Dave Finkelnburg on thu 15 mar 01
I think your heart is truly in the right place here. The potter
provides photos of his work and gets nothing for them at the time, except
the hope of future work, future sales, notoriety (if the books sells and is
read), etc, etc. You don't like that. Neither do I, particularly.
That is how the system currently works, though, and will continue to
work, as long as there is no shortage of free photos. As long as enough of
us ceramic artists are willing to pay photographers to take photos which we
artists then give away to book authors and their publishers, why should
authors and publishers buy photos?
Does this begin to sound like Wendy Rosen railing at us for underpricing
our work? It's exactly the same situation, only we give away slides instead
Not that I should worry. About the only way slide of my work will wind
up in a book is if I pay a hefty fee for the privilege. :-) Vince, on
the other hand, regularly produces work of a quality which could improve
many books. His perspective, I think, is based on the reality of the
Unless one can truly change that practice, complaining about it isn't
accomplishing much. Therefore, I think I'll go do something more
productive...like shoot some slides!
Idaho Fire Pottery
vince pitelka on fri 16 mar 01
> That is how the system currently works, though, and will continue to
> work, as long as there is no shortage of free photos. As long as enough
> us ceramic artists are willing to pay photographers to take photos which
> artists then give away to book authors and their publishers, why should
> authors and publishers buy photos?
Sorry if I seem irritated by this. My response is directed towards this
whole thread, and not specifically to your post in particular. But I just
can't see what is so difficult about this. You are not giving photos away,
at your loss. You are investing money to document your work for a whole
host of reasons having to do with record-keeping, grant and show
applications, publicity. Much publicity costs big bucks, and many artists
invest big bucks in expensive publicity. When you contribute photos
for books or magazines, it is very good publicity. Those books remain in
people's collections for decades, usually far longer than any magazine.
Those books go into libraries all over the world, and are viewed repeatedly
by thousands of people.
As I have already said, it does surprise me a bit that this discussion has
proved so volatile. I cannot see that the artist is the least bit put upon
for the small cost of contributing photos to a book endeavor. Come on
folks, it's great free publicity. As far as documentation of your work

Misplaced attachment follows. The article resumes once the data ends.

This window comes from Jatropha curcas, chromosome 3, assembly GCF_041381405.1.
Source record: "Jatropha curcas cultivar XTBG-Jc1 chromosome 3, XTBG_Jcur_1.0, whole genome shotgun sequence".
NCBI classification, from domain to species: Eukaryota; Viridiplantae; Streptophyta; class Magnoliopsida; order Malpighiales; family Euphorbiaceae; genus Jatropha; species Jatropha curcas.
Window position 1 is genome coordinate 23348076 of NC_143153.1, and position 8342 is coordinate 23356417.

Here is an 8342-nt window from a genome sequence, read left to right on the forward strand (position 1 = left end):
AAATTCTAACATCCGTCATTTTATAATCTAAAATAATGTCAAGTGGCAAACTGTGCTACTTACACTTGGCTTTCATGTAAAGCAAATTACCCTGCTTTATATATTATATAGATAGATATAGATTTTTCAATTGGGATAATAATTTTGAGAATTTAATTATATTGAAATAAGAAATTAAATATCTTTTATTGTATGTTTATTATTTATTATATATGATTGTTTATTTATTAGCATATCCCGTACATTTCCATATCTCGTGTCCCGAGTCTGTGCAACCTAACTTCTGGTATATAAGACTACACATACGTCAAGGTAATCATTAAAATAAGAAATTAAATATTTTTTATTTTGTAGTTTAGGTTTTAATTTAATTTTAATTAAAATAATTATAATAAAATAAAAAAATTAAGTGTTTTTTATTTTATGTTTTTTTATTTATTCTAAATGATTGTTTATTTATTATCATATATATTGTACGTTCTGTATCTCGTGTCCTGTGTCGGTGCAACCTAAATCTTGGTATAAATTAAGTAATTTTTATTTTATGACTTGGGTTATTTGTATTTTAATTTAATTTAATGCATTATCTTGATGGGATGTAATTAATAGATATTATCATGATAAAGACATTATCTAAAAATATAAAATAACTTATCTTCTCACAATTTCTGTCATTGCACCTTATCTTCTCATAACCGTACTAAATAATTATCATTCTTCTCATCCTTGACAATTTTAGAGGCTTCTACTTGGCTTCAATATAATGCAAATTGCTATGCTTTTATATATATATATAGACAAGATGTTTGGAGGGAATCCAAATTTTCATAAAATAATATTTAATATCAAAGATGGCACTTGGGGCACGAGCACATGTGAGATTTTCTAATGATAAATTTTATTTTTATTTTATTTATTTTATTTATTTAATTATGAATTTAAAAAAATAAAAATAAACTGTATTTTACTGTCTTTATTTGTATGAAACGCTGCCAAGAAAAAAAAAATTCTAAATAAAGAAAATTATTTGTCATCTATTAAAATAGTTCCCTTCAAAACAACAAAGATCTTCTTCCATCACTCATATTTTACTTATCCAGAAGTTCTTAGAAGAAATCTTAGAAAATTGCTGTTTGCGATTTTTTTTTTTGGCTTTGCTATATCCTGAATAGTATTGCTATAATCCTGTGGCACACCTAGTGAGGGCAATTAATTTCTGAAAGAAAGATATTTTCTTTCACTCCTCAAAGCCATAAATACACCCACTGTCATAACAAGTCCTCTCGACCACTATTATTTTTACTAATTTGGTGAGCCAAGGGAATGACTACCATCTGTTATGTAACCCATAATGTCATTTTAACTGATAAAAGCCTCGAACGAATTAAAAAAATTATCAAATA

goes, having the work appear in a legitimate book is as close to permanent
documentation as you can get.
When you show your work in an exhibiton, you pay an entry fee and you do not
even know if you will get accepted. If you do get accepted, it constitutes
significant recognition of you and your work, and is certainly grounds for
celebration. Unless someone writes an article about the exhibition it is
unlikely that more than a few thousand people will see the work in the
exhibition. Seems to me that having images of your work selected for
inclusion in books also constitutes significant recognition, and it should
be seen as an honor.
Best wishes -
Appalachian Center for Crafts
Tennessee Technological University
1560 Craft Center Drive, Smithville TN 37166
Home - firstname.lastname@example.org
Work - email@example.com
615/597-6801 ext. 111, fax 615/597-6803
Pam on sat 17 mar 01
>From a post by Vince Pitelka:
> As I have already said, it does surprise me a bit that this discussion has
> proved so volatile. I cannot see that the artist is the least bit put
> for the small cost of contributing photos to a book endeavor. Come on
> folks, it's great free publicity. As far as documentation of your work
> goes, having the work appear in a legitimate book is as close to permanent
> documentation as you can get.
I paint, draw and print. It has usually been a cause for celebration to
work _published_, even in a low-distribution catalog or in the newspaper--
even with a less than favorable review. You're out there. Even if the fact
the work has been chosen to be recorded in a fairly permanent manner is
not enough, it's at least good resume material. Not that that's why you'd
do it, of course.
I haven't been published much, personally, but I was so excited the first
had a painting in a catalog for a works-on-paper exhibition. Then they
spelled my last name "Sheldor" instead of "Shelor." Close enough at the